The panel of judges selected Nancy Guandique and Justin Baker to represent Shelby County at the DTWT National Recognition Ceremony this summer in Washington, D.C.
Baker, an 8th grader at Schilling Farms Middle School and Guandique, also an 8th grader at Hickory Ridge Middle School wrote anti-violence essays that stood out from over 1200 submitted in this year’s DTWT Challenge.
Hickory Ridge Middle School and Schilling Farms Middle School students have participated in each of the DTWT Challenges over the past ten years.
Guandique, as a 7th grader, achieved perfect attendance at Hickory Middle School during the 2013-14 school year and earned a free bicycle from the Hyde Foundation and Cambridge Construction in the D.A.’s “Bikes for Perfect Attendance” program. As Guandique accepted the bicycle during the bike award ceremony in June last year, she asked D.A. Weirich if it would be ok if she gave the bicycle to her younger brother.
Hickory Ridge Middle School is also one of the schools in the D.A.’s Truancy Reduction Program.
This year marks the 10th anniversary of the Challenge here in Shelby County.
"All of these students become part of our family at the District Attorney’s Office,” said District Attorney General Weirich. “We are thrilled to see each of them grow and continue to be an example for others.”
Both students’ essays will be featured in the Commercial Appeal’s Easter Sunday edition (April 5th).
The banquet also honored the “DTWT Ambassadors” selected locally over the past ten years.
Chase Woodard, an 8th grader at Cordova Middle School, was selected last year as ambassador for the 2014 National Challenge. He was also among the finalists for this year’s Challenge.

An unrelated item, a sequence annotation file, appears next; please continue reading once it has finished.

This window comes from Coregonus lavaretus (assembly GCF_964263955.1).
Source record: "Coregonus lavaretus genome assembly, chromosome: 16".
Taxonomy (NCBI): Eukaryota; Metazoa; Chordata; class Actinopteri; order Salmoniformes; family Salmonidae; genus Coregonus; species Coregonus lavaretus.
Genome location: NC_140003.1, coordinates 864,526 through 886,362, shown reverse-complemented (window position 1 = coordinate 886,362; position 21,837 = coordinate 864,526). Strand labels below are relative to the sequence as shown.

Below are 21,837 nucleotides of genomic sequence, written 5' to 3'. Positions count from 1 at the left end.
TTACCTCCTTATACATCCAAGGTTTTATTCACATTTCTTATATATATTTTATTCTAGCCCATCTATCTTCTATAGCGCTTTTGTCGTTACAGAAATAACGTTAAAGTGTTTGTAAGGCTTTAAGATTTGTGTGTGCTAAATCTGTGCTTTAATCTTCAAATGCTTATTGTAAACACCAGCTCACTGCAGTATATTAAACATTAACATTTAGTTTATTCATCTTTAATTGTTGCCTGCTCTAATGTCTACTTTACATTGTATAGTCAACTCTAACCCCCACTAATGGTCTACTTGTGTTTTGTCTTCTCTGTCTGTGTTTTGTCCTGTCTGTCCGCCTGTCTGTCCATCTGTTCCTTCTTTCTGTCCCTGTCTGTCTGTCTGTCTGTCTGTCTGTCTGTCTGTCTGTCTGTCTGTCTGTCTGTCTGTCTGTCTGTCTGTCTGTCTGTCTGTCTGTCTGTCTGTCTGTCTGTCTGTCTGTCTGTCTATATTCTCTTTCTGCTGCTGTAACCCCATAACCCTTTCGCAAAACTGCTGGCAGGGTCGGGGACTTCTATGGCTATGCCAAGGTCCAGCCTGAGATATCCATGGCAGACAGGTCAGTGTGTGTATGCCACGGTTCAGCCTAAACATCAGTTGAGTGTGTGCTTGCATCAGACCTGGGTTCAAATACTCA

Students from the University of Memphis Department of Criminology and Criminal Justice read the essays and selected 39 to be honored at Thursday’s Banquet.
The final selection committee then reviewed the essays and selected two to represent Shelby County in the National Challenge.
This year’s finalist selection committee included Shelby County General Sessions Judge Loyce Lambert Ryan, U.S. District Judge John Thomas Fowlkes, Family Safety Center co-founder Linda Miller, Golden United Methodist Church Senior Minister Charles Elliott, Black Business Association President Roby S. Williams and Shelby County Assistant District Attorneys Lora Fowler, Trayce Jones and Rebekka Freeman.
Corporate partners were Cambridge Construction Management, Inc., Video Industrial Services, Inc., Hope Church, Southwest Airlines and the Commercial Appeal.
The DTWT Challenge is an initiative of the National Campaign to Stop Violence (NCSV) designed to give middle school students the opportunity to examine the impact of youth violence on their lives and to communicate in writing what they think should be done to change the culture of violence. Personal responsibility is emphasized.
By encouraging students to make personal commitments to do something about the problem, the program ultimately seeks to help them break the cycles of violence in their homes, schools and neighborhoods.
Middle School students across the nation participate by making a commitment not to be involved in violence and to write an essay.
The National Do the Write Thing Challenge is sponsored by the Kuwait-America Foundation with the core mission to strengthen ties between the peoples of the United States and Kuwait.